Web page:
“The Women who Saved Paul’s Life”
By Rev. Dr. Jason Byassee
Sunday, October 8, 2023
Reading: Romans 16:1-7 & 25-27
A friend of mine’s daughter had the good luck to grow up in a church where all the pastors were women: a senior, the musician, some discipleship folks, the lot of them sisters. So, she was confused one Sunday when a guest preacher turned up who was male. She turned to her mom and whispered, “wait, can men be pastors too?”
As you heard in the passage this morning, women can do a lot more than be pastors in the Bible. They can be business leaders. They can be ambassadors across the seas. They can save Paul’s life, sticking out their necks for the apostle. They can be heads of churches that meet in their homes. And they can be apostles, like the twelve themselves. There have been times and places, including the churches most Christians belong to today, that discourage women seeking pastoral leadership. You’ll find even in those churches women run most everything else. In the Byassee household, no one would get anywhere on time, clothed, and prepared for the day without Jaylynn. We boys try to do better. One day I did an extra portion—got the groceries, cooked dinner, cleaned the kitchen, and one of our kids looked at Jaylynn and said, “wow, mom you sure do everything around here.” I’ll never catch up.
Here's why Christianity is good news for women... because it’s good news for people. Christ’s resurrection raises all humanity, and not a one of us yet has managed to get born without a mom. If you have a mom, Christ came for you. Paul insists in Galatians 3:28 that baptism washes away distinctions between Jew and Greek, slave and free, male and female. All are made one in Christ Jesus. There is no hierarchy of race, class, gender, or servitude in the body of Christ, or if there is, it’s turned upside-down. Christianity is a family in which water is thicker than blood.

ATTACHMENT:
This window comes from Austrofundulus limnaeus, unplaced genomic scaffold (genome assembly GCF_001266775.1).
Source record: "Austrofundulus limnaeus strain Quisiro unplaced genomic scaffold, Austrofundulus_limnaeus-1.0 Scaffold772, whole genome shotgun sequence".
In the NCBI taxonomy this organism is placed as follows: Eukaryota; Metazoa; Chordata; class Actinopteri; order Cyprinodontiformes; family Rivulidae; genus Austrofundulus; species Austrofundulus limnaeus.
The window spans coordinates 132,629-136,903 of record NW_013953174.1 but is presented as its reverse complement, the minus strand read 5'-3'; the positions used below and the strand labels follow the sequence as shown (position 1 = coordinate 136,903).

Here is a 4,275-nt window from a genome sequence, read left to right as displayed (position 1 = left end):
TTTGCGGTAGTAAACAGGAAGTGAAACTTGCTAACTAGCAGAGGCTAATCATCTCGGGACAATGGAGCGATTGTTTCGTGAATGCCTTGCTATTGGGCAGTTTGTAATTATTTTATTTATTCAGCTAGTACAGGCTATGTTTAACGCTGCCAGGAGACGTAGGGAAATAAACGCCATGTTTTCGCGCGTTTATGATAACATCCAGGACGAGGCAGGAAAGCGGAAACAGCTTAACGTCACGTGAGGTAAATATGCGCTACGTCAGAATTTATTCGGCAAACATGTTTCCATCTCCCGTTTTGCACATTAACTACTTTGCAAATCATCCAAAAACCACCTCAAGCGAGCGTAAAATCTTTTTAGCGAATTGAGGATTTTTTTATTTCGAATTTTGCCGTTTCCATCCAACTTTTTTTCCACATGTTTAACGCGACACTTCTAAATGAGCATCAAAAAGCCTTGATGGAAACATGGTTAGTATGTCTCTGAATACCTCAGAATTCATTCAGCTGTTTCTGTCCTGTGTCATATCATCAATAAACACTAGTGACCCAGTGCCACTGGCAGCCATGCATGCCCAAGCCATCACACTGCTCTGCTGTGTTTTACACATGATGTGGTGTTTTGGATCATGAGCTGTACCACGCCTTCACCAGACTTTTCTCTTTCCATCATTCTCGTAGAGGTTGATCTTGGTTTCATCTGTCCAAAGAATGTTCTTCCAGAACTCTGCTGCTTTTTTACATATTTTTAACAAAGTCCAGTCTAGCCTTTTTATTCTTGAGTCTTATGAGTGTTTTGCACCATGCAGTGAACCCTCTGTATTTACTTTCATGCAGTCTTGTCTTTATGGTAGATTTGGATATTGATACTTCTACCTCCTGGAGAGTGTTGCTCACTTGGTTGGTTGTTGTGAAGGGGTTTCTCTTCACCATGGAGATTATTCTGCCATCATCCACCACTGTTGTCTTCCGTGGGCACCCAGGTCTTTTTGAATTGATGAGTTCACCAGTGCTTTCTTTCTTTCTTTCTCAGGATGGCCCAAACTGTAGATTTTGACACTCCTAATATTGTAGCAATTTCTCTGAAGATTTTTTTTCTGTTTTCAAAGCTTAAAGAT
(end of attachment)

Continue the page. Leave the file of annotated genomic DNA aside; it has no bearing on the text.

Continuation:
Now as soon as we say all that, we see the old divisions creeping back in. Enslavers have been Christians, as you heard last week. So have sexists and misogynists and every other kind of “ist” there is. Christ still has work to do on all of us even after baptism it seems. Never be surprised that there are terrible sinners in the church. I mean, where else would you want them? I mean us. Where else would you want us?
We live in a strange cultural moment with regard to gender. Pronouns are fluid. Roles are all up for grabs. There’s been backlash over this. Let it not come from the church, please. Because in the church, gender has always been fluid. Male Christians have to become part of a female body: the bride of Christ, the church. Female Christians have to think of themselves as part of a male body of Christ. Jesus says in the kingdom there is no marriage, we’re all like angels. Well, angels have no gender. And monks and nuns take on features of gender-lessness. Neither marries nor has children. Male monks, no matter how wealthy or mannered their background, grow their gardens, make their food, do their domestic work—that’s all “women’s work” in many cultures. Female monks run powerful abbeys and order bishops and popes around—there’s no husband to tell them not to. Monks and nuns are married to Jesus, and no one else—who can get control of these women? Only Jesus, who seems to be egging them on. And male monks have a male spouse, none other than Jesus Christ. Gender has been weird in the church for a long, long time. I guess the rest of the culture is catching up to that. My kid came home with his nails painted this week. Something subconscious stirred in me, uh, is this okay? And I had to stop and remember, in Christ, no male and no female. Plus, he’s proud of them. They match the colour of his glasses.